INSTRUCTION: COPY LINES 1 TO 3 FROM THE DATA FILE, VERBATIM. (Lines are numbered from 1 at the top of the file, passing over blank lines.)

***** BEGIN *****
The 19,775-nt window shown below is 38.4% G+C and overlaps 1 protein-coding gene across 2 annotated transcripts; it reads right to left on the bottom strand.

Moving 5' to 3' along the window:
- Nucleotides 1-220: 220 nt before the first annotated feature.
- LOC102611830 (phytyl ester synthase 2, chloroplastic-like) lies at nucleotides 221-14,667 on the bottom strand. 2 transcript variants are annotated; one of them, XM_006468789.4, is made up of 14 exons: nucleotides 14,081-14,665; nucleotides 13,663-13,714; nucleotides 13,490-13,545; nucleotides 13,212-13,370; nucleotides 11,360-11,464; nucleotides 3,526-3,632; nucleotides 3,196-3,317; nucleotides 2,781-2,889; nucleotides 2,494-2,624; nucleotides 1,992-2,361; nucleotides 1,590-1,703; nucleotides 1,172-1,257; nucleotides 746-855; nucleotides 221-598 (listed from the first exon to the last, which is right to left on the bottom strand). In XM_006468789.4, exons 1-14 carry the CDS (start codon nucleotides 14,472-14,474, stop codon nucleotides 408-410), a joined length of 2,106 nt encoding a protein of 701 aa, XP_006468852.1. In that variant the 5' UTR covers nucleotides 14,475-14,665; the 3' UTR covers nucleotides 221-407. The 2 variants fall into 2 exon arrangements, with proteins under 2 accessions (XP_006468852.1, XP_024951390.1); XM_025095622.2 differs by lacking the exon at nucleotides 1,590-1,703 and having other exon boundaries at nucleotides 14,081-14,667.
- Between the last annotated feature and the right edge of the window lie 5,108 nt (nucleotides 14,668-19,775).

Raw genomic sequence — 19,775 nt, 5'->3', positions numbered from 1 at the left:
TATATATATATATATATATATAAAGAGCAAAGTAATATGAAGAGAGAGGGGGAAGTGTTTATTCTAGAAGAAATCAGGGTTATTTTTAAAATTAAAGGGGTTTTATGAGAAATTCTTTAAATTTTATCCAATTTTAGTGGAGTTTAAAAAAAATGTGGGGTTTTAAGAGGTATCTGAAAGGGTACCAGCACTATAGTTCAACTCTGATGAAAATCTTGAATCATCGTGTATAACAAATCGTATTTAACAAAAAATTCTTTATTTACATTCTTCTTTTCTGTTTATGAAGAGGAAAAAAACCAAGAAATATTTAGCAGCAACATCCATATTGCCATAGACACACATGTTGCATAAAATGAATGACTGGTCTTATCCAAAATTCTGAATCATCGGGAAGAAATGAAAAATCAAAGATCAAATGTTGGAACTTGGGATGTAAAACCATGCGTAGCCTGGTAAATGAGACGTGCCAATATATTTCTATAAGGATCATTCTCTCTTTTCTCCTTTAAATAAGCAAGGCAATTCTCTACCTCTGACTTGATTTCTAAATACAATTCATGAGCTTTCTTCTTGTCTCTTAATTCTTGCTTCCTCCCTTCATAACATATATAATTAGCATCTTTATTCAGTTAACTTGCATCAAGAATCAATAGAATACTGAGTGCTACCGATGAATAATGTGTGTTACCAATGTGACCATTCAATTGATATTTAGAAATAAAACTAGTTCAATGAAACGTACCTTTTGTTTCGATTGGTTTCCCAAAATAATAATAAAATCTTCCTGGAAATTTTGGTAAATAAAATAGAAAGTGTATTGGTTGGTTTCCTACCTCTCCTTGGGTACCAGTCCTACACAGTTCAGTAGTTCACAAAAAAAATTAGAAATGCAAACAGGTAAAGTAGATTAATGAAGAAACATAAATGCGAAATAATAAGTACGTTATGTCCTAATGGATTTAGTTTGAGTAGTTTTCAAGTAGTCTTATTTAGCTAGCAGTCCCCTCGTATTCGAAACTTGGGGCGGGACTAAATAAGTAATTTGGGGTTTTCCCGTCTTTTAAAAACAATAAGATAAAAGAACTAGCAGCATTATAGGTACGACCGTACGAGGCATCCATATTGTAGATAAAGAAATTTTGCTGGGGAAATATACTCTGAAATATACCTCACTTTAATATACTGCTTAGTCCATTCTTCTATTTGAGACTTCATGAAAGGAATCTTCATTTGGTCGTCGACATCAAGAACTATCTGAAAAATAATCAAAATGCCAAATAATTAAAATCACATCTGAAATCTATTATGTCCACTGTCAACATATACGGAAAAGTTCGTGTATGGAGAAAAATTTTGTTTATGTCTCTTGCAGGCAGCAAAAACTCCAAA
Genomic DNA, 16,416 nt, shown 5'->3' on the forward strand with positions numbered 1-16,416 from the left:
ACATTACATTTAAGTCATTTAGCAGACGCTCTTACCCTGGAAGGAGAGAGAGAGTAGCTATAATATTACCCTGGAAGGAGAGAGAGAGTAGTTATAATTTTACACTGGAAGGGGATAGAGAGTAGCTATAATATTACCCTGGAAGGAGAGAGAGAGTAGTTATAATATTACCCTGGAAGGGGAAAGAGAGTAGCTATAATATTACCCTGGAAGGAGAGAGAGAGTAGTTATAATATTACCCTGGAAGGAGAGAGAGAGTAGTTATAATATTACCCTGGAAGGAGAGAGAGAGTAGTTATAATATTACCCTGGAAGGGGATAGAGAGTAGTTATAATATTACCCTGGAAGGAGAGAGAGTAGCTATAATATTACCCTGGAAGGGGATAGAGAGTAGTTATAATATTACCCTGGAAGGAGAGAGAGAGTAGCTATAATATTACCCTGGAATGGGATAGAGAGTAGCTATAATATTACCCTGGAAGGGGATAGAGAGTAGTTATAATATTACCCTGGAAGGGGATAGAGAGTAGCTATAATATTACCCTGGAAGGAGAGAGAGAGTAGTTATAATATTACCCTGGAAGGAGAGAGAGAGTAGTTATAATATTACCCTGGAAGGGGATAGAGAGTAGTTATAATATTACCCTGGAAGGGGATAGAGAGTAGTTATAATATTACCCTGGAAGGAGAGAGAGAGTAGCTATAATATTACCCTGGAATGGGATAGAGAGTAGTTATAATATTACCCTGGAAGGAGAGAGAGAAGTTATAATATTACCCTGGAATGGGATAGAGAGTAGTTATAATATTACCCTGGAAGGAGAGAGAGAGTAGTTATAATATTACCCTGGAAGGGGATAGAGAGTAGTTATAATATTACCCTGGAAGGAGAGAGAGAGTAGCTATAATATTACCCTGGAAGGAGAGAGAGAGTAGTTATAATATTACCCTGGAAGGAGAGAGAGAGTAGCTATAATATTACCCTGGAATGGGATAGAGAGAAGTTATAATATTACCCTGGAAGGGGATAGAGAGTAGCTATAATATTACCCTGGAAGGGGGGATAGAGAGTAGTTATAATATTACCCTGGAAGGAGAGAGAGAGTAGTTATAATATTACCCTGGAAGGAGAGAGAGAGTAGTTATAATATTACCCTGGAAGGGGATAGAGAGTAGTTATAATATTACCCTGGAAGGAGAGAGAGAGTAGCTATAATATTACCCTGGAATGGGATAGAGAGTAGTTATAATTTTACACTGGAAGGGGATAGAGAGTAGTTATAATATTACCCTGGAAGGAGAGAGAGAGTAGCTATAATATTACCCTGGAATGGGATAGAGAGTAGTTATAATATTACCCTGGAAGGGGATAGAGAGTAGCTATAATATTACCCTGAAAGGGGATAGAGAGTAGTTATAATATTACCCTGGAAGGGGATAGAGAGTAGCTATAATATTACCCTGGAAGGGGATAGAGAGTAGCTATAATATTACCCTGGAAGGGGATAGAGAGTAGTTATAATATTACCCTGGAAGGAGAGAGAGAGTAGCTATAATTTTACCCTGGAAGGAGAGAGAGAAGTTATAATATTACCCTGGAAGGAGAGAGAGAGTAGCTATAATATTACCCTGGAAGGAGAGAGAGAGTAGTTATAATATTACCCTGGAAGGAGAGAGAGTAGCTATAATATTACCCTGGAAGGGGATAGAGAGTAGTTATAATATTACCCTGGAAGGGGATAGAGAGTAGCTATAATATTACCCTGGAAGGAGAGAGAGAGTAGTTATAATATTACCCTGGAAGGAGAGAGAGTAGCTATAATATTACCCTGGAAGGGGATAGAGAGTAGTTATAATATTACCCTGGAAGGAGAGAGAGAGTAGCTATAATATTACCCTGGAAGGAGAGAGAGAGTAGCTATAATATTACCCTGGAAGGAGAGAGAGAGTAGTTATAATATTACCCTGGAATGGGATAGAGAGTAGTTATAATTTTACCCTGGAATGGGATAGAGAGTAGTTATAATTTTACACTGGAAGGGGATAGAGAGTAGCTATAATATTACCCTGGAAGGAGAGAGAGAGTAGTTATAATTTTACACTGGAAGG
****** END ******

The 19,775-nt window shown below is 38.4% G+C and overlaps 1 protein-coding gene across 2 annotated transcripts; it reads right to left on the bottom strand.

Moving 5' to 3' along the window:
- Nucleotides 1-220: 220 nt before the first annotated feature.